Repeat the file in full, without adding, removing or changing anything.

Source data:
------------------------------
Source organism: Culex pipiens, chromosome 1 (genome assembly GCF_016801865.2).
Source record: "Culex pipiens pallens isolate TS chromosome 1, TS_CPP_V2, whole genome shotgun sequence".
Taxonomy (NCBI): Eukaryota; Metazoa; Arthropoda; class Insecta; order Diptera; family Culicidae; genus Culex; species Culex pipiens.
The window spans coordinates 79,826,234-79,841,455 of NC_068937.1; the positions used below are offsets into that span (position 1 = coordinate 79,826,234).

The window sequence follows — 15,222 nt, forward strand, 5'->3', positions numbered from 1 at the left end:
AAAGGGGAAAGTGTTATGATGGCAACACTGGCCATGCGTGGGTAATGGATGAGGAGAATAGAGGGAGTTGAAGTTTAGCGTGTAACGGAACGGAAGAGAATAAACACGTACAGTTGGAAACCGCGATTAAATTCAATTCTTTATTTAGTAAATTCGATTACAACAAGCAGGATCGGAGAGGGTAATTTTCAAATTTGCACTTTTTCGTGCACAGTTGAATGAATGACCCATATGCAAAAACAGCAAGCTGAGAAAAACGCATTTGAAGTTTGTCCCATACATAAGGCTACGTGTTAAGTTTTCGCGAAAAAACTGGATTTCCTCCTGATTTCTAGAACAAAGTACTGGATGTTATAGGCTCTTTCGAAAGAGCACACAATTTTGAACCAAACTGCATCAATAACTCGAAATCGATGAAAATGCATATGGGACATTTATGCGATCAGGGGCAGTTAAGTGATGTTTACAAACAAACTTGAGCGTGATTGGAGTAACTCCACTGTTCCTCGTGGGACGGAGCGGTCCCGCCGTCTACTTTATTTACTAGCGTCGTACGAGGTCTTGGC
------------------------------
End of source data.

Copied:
Source organism: Culex pipiens, chromosome 1 (genome assembly GCF_016801865.2).
Source record: "Culex pipiens pallens isolate TS chromosome 1, TS_CPP_V2, whole genome shotgun sequence".
Taxonomy (NCBI): Eukaryota; Metazoa; Arthropoda; class Insecta; order Diptera; family Culicidae; genus Culex; species Culex pipiens.
The window spans coordinates 79,826,234-79,841,455 of NC_068937.1; the positions used below are offsets into that span (position 1 = coordinate 79,826,234).

The window sequence follows — 15,222 nt, forward strand, 5'->3', positions numbered from 1 at the left end:
AAAGGGGAAAGTGTTATGATGGCAACACTGGCCATGCGTGGGTAATGGATGAGGAGAATAGAGGGAGTTGAAGTTTAGCGTGTAACGGAACGGAAGAGAATAAACACGTACAGTTGGAAACCGCGATTAAATTCAATTCTTTATTTAGTAAATTCGATTACAACAAGCAGGATCGGAGAGGGTAATTTTCAAATTTGCACTTTTTCGTGCACAGTTGAATGAATGACCCATATGCAAAAACAGCAAGCTGAGAAAAACGCATTTGAAGTTTGTCCCATACATAAGGCTACGTGTTAAGTTTTCGCGAAAAAACTGGATTTCCTCCTGATTTCTAGAACAAAGTACTGGATGTTATAGGCTCTTTCGAAAGAGCACACAATTTTGAACCAAACTGCATCAATAACTCGAAATCGATGAAAATGCATATGGGACATTTATGCGATCAGGGGCAGTTAAGTGATGTTTACAAACAAACTTGAGCGTGATTGGAGTAACTCCACTGTTCCTCGTGGGACGGAGCGGTCCCGCCGTCTACTTTATTTACTAGCGTCGTACGAGGTCTTGGC